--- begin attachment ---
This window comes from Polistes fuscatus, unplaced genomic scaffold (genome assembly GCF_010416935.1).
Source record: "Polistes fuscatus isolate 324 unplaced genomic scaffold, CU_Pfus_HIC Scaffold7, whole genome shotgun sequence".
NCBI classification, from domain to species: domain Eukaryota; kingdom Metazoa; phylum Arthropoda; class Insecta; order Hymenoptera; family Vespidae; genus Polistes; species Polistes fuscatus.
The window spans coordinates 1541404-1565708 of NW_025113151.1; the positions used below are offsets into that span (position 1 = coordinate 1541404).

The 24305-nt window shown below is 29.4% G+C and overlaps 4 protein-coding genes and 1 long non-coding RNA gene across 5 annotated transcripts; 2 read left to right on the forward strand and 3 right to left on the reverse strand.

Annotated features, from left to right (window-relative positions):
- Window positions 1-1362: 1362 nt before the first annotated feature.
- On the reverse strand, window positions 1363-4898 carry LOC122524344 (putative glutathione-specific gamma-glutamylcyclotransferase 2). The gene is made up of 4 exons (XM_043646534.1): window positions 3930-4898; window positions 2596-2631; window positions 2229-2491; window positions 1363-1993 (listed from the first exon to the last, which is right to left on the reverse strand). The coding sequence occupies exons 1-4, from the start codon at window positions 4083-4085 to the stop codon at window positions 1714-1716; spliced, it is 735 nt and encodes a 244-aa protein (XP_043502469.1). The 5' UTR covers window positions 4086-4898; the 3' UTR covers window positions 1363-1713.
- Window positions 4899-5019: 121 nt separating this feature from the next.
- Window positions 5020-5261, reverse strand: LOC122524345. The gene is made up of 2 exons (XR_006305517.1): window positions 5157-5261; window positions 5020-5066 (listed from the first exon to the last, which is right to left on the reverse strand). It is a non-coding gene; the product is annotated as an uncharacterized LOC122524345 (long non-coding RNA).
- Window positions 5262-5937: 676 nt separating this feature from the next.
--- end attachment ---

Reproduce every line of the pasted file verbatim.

This window comes from Polistes fuscatus, unplaced genomic scaffold (genome assembly GCF_010416935.1).
Source record: "Polistes fuscatus isolate 324 unplaced genomic scaffold, CU_Pfus_HIC Scaffold7, whole genome shotgun sequence".
NCBI classification, from domain to species: domain Eukaryota; kingdom Metazoa; phylum Arthropoda; class Insecta; order Hymenoptera; family Vespidae; genus Polistes; species Polistes fuscatus.
The window spans coordinates 1541404-1565708 of NW_025113151.1; the positions used below are offsets into that span (position 1 = coordinate 1541404).

The 24305-nt window shown below is 29.4% G+C and overlaps 4 protein-coding genes and 1 long non-coding RNA gene across 5 annotated transcripts; 2 read left to right on the forward strand and 3 right to left on the reverse strand.

Annotated features, from left to right (window-relative positions):
- Window positions 1-1362: 1362 nt before the first annotated feature.
- On the reverse strand, window positions 1363-4898 carry LOC122524344 (putative glutathione-specific gamma-glutamylcyclotransferase 2). The gene is made up of 4 exons (XM_043646534.1): window positions 3930-4898; window positions 2596-2631; window positions 2229-2491; window positions 1363-1993 (listed from the first exon to the last, which is right to left on the reverse strand). The coding sequence occupies exons 1-4, from the start codon at window positions 4083-4085 to the stop codon at window positions 1714-1716; spliced, it is 735 nt and encodes a 244-aa protein (XP_043502469.1). The 5' UTR covers window positions 4086-4898; the 3' UTR covers window positions 1363-1713.
- Window positions 4899-5019: 121 nt separating this feature from the next.
- Window positions 5020-5261, reverse strand: LOC122524345. The gene is made up of 2 exons (XR_006305517.1): window positions 5157-5261; window positions 5020-5066 (listed from the first exon to the last, which is right to left on the reverse strand). It is a non-coding gene; the product is annotated as an uncharacterized LOC122524345 (long non-coding RNA).
- Window positions 5262-5937: 676 nt separating this feature from the next.